Wyoming is a Rocky Mountain state bordered by Montana to the north, Nebraska and South Dakota to the east, Colorado and Utah to the south, and Idaho and Utah to the west. The state has the ninth largest area. However, it is the least populated state now that Alaska has more residents. Cheyenne, Wyoming's capital and largest city, is the state's only city with more than 50,000 residents. One reason for Wyoming's small population is probably its landscape, which includes high, rugged terrain; valleys; plains; and large, flat treeless basins. The Continental Divide, known as the Crest of the Rockies, runs across the state. The state has many several-thousand-acre ranches. Because of this, the state's cities and towns are far apart. About 50 percent of Wyoming's land is used for grazing because its lofty, rugged terrain and sparse rainfall don't allow for much else. Over one million cattle and about 800,000 sheep feed on Wyoming's grasslands. Because the United States government owns almost half of Wyoming's land, federal agencies control much of the state's grazing, logging, and mining. Besides being a state of firsts when it comes to national parks and monuments, Wyoming is a state of women's firsts. It was the first state to grant women the right to vote and serve on a jury. The country's first female governor was elected in Wyoming in 1924. Because of these firsts, Wyoming is nicknamed the "Equality State." Wyoming is named for the Wyoming Valley in northeastern Pennsylvania. The word "Wyoming" comes from an Indian word meaning "large prairie place."
Wyoming consistently has one of the nation's highest rates of workplace fatalities, more than 12 per 100,000 workers in 2010. That's more than three-and-a-half times the national average. Many deaths occur in the oil and gas industry. Recommendations in Ryan's report include better monitoring and analysis of occupational data and supporting industry efforts to develop, monitor and enforce safety standards and practices. Mead says the report shows that systemic changes are needed.
Wyoming is generally semiarid, with local desert conditions. Normal daily temperatures in Cheyenne range from –9°C to 3°C in January and 13°C to 28°C in July. The record low temperature, –54°C, was set 9 February 1933 at Riverside; the record high, 46°C, 12 July 1900 at Basin. In Cheyenne, average annual precipitation (1971–2000) was 15.5 inches a year, most of that falling between March and September; the snowfall in Cheyenne averages 56 inches annually.
Jackson: Jackson is located in the northwest corner of the state of Wyoming. Jackson is high altitude community sitting at approximately the 6500' level. Jackson is the gateway for the Grand Tetons and Yellowstone National Parks and the National Elk Refuge.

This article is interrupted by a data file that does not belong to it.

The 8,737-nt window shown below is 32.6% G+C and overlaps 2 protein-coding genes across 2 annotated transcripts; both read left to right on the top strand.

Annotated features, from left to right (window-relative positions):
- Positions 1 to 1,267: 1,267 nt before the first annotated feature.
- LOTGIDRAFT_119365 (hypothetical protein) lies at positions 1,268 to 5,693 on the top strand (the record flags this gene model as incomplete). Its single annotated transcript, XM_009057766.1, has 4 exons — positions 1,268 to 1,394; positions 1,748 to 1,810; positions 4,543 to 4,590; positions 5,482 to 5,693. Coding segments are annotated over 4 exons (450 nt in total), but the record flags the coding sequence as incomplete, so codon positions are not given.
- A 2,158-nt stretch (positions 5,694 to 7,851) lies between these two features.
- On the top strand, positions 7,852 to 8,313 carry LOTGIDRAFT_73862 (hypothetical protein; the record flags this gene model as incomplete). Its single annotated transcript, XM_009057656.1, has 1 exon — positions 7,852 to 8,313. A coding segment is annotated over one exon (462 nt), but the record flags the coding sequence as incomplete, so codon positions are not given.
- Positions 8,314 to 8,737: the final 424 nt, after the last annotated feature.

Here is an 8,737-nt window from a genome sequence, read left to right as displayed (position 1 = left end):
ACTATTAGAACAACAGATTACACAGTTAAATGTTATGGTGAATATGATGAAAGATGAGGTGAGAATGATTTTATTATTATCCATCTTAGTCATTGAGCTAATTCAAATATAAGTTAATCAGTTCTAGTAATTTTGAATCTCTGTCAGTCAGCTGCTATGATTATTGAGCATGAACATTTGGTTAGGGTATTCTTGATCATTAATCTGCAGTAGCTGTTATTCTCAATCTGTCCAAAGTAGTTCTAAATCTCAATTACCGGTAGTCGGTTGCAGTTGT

Cheyenne: Cheyenne is the capital of Wyoming and is located at the intersection of Interstate 80 and Interstate 25 in the South Eastern corner of the state.
Laramie: Laramie is a city of just over 25,000 in the south eastern part of Wyoming. Founded in the mid-1860s as a tent city near the Overland Stage Line route and the Union Pacific portion of the first transcontinental railroad. By May 10, 1868, when the first train entered town.
Devils Tower: Devils Tower in Wyoming is a large rock monilith that was formed by ancient volcanic activity. The theory is that magma welled up in an ancient volcano, hardened, and eventually the volcano eroded away, leaving the hard magma center. The interesting black lines are columnar joints which tell the story of weathering and the cooling history of rock.
Tourists visit Wyoming for its scenic beauty and historic places. Gape as the spectacular Old Faithful geyser erupts in a 150-foot-high column of steam in Yellowstone National Park, which is mainly located in the state. Yellowstone was the world's first national park. When Yellowstone was created in 1872, it became the first area in the country to be set aside from commercial exploitation. It is one of the most popular tourist attractions in the Rocky Mountains. While you're in Wyoming, go to Devils Tower National Monument, a spectacular 865-foot tower of volcanic rock that protrudes above the soil. It became the country's first national monument in 1906. It's located near the Bell Fourche River in the northeastern corner of the state. Visit Shoshone National Forest, the country's first national forest. If you want to see 60-million-year-old fish fossils, go to Fossil Butte, a national monument in Wyoming's southwest. It's one of the world's largest fossilized fish beds. Visit spectacular mountains in Grand Teton National Park. Celebrate Frontier Days in Cheyenne and visit museums that have impressive Indian and pioneer exhibits.
The largest airport in Wyoming is Jackson Hole Airport, with over 500 employees. Three interstate highways and thirteen United States highways pass through Wyoming. In addition, the state is served by the Wyoming state highway system. Interstate 25 enters the state south of Cheyenne and runs north, intersecting Interstate 80 in Cheyenne. It passes through Casper and ends at Interstate 90 near Buffalo. Interstate 80 crosses the Utah border west of Evanston and runs east through the southern half of the state, passing through Cheyenne before entering Nebraska near Pine Bluffs. Interstate 90 comes into Wyoming near Parkman and cuts through the northern part of the state. It serves Gillette and enters South Dakota east of Sundance. The United States highways that pass through the state are United States Highways 14, 16, 18, 20, 26, 30, 85, 87, 89, 189, 191, 212, and 287.